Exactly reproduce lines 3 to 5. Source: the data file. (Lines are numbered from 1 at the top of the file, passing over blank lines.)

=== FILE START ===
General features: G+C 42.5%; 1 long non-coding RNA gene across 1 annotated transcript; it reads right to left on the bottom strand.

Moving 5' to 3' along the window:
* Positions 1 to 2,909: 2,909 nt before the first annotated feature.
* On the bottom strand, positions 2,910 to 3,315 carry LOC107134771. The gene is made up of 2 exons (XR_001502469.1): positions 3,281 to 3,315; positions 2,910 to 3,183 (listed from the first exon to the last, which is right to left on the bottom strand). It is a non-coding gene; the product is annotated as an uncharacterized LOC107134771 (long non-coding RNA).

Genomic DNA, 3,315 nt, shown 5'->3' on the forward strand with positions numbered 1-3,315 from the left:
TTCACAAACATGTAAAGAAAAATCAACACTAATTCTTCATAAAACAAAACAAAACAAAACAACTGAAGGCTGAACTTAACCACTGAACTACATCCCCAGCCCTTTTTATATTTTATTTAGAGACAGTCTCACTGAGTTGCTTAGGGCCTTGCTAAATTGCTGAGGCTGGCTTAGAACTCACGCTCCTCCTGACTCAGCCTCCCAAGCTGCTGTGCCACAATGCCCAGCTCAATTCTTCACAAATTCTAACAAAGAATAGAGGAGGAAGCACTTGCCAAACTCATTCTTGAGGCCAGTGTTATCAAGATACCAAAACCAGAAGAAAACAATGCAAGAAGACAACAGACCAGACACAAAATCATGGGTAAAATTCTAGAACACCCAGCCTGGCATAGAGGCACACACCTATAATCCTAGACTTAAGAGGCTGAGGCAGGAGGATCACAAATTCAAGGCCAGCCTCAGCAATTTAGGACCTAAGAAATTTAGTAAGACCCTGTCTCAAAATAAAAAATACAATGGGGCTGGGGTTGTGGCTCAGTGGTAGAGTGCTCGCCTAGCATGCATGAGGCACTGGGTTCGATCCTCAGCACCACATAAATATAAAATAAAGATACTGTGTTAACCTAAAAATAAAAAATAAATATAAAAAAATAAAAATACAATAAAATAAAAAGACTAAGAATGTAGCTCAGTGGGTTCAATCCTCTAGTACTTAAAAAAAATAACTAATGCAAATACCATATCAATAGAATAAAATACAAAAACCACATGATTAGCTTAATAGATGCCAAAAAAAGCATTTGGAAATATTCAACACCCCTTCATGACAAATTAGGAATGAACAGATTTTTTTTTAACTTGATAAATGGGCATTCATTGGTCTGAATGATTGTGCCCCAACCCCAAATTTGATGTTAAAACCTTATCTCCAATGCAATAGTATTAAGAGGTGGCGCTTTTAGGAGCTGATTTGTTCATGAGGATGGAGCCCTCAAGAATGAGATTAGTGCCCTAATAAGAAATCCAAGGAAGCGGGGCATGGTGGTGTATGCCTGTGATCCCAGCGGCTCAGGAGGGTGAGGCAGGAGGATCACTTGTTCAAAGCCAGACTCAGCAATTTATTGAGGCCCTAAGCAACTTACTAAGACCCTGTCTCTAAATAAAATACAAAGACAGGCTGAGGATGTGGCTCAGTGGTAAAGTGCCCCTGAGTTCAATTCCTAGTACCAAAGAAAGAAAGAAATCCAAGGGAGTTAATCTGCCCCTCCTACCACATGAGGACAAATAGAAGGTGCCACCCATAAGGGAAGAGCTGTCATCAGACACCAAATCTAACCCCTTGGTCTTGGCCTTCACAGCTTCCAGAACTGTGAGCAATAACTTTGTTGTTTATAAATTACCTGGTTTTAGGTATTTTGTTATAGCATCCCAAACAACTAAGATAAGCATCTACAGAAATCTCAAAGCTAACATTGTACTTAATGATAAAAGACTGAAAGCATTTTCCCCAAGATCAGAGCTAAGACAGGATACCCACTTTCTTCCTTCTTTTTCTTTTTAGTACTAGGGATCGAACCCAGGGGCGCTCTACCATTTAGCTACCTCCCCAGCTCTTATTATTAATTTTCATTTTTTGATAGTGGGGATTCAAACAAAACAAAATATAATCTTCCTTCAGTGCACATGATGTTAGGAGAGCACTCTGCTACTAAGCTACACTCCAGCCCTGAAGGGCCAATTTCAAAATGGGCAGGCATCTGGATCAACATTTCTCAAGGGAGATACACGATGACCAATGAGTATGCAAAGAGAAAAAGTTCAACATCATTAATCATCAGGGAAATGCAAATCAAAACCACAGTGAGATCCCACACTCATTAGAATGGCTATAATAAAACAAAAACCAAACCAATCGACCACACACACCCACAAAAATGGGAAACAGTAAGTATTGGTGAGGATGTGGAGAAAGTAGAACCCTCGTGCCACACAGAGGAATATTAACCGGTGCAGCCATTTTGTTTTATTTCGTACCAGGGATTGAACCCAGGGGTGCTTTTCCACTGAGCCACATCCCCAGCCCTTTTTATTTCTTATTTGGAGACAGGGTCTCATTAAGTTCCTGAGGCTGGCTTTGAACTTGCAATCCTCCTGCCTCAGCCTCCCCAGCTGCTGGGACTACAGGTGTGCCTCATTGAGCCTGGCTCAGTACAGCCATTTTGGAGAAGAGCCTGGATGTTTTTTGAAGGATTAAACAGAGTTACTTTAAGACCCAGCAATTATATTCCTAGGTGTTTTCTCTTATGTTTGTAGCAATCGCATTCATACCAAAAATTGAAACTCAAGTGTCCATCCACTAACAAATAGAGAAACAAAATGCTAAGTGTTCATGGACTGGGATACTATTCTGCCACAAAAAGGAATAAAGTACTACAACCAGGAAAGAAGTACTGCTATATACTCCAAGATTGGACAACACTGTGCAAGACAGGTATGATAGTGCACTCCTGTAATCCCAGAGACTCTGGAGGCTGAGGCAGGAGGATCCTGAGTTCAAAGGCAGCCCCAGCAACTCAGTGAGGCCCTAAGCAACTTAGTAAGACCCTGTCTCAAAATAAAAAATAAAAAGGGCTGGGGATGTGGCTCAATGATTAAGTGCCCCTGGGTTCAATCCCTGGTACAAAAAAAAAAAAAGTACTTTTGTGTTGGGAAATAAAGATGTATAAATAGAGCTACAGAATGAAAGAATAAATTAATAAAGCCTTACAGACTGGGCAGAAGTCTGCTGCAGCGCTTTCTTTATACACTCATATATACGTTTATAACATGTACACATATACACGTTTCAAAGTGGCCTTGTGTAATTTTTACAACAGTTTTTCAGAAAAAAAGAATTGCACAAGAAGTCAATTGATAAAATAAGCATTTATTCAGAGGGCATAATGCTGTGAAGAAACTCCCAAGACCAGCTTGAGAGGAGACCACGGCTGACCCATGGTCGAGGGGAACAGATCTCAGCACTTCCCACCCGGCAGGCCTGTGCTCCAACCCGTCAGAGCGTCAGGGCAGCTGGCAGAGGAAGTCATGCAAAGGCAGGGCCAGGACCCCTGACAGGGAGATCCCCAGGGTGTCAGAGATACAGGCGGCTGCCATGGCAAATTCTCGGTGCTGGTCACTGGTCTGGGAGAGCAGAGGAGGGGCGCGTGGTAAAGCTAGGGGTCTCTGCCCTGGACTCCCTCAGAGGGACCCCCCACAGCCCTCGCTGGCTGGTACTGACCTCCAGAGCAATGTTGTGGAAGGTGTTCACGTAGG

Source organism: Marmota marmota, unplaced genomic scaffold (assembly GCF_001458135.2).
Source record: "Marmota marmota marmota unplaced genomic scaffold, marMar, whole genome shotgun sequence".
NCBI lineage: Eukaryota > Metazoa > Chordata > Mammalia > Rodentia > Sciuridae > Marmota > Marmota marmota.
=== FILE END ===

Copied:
* Positions 1 to 2,909: 2,909 nt before the first annotated feature.
* On the bottom strand, positions 2,910 to 3,315 carry LOC107134771. The gene is made up of 2 exons (XR_001502469.1): positions 3,281 to 3,315; positions 2,910 to 3,183 (listed from the first exon to the last, which is right to left on the bottom strand). It is a non-coding gene; the product is annotated as an uncharacterized LOC107134771 (long non-coding RNA).

Genomic DNA, 3,315 nt, shown 5'->3' on the forward strand with positions numbered 1-3,315 from the left: